it’s all cher’s fault.
back in 1998, a new technology, called auto-tune, was employed on cher’s hit single believe to ensure that her vocals were perfect. (if you’re brave, you can give it a listen. i’ll wait.)
did you hear those notes where it almost sounds like her voice has become like a synthesizer? where she sounds more like a machine than a human? welcome to the magic of auto-tune. and over the past 10 years, it has become a huge tool in the world of pop and R&B. people in country have admitted to using it, too, like shania twain, tim mcgraw, and faith hill. it appears that everybody want to rule their pitch.
music, to those of you who know me or who have paid any attention whatsoever to my blog over the past 9 years, takes up a lot of space in my brain. to me, it is an art that clutches at all that is human inside me and which expresses frailties and strengths about our experiences in life and love and spirit and everything in between. auto-tune removes all that is human and imperfect from music. it distances the artist from the craft. and it creates a gap between the artist and me. there is this computer that sanitizes and perfects the experience.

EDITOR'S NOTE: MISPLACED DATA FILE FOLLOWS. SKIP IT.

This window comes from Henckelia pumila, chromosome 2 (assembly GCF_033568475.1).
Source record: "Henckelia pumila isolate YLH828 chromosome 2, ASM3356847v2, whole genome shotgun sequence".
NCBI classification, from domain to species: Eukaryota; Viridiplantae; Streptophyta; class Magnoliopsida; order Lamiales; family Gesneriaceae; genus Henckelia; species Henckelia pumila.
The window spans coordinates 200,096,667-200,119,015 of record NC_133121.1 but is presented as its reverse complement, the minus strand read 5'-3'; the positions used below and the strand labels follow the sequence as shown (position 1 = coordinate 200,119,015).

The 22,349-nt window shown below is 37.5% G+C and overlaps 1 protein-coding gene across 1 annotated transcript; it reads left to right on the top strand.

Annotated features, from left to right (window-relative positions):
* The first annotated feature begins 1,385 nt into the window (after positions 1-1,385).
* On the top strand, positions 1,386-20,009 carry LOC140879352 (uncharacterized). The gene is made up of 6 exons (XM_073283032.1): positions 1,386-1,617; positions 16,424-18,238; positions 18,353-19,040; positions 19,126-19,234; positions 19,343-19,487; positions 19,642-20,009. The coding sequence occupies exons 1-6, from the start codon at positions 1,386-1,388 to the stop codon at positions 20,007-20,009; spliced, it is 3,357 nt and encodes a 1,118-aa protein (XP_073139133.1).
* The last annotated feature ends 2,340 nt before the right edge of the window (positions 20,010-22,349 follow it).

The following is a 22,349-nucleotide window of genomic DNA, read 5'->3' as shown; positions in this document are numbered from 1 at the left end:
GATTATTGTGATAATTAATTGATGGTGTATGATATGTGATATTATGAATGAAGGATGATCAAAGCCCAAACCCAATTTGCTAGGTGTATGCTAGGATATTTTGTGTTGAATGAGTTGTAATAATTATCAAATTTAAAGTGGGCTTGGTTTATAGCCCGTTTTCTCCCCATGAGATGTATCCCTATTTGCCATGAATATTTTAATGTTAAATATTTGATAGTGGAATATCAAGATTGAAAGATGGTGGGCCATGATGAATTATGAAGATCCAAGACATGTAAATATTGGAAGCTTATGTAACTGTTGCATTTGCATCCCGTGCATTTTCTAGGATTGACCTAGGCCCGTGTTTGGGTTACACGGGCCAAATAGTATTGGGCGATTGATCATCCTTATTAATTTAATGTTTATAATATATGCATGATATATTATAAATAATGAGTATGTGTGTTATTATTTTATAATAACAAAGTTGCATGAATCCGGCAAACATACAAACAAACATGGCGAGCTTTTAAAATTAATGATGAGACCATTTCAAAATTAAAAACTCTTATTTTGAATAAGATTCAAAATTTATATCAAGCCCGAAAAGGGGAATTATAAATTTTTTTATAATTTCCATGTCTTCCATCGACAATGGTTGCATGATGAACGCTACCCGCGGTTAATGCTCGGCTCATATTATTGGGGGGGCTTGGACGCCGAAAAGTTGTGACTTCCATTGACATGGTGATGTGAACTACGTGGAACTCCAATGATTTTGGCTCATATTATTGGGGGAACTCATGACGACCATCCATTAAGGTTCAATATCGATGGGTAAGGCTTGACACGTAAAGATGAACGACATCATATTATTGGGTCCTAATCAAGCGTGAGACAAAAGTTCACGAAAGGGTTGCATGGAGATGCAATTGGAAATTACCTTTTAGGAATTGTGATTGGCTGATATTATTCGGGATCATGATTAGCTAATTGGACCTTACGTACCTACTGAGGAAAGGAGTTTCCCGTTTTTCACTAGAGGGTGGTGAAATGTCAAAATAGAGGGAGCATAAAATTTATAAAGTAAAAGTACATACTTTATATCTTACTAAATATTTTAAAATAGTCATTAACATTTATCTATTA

if you are really all about the music, and if you are really all about creating a real experience, a real moment between yourself and others, then you need not use auto-tune. i cannot imagine bob dylan auto-tuned, or bruce springsteen, or aimee mann, or anyone whose work i respect. i don’t expect them to have perfect performances, and i don’t want their voices synthesized into electronic nirvana. i want to hear them raw and real and regular. i don’t expect vocal pyrotechnics; i expect emotional truth and warmth.
can you imagine john lennon auto-tuned? nope. me, neither.
sometimes, especially in pop and R&B, there is this need to embellish vocal embellishments. it’s like artists are not so much interested in the emotion of the song but rather in proving they can glide around 16 notes in a second. their vocal chords are superior, apparently. but doing so is fraught with easy failure. auto-tune to the rescue! just because whitney houston could do it without doesn’t mean you need to, and you, too, can sound like a diva! the tv show glee is rife with it. i wonder whether broadway is now, too.
nope. not for me. maybe it’s the aural equivalent of telling those damn kids to get off my lawn, but i don’t want any auto-tune in my music. and if they want to keep it real, then artists ought to demand that their imperfections remain for us fans to love or not love. i know music is a business, but if the product actually becomes 100% manufactured for our listening pleasure, then there’s no art left.
i like the illusion that there’s something honest going on there, but auto-tune completely pulls back the curtain and let’s you see that the wizard is truly bankrupt, false, and neurotic.
quite possibly, talentless as well.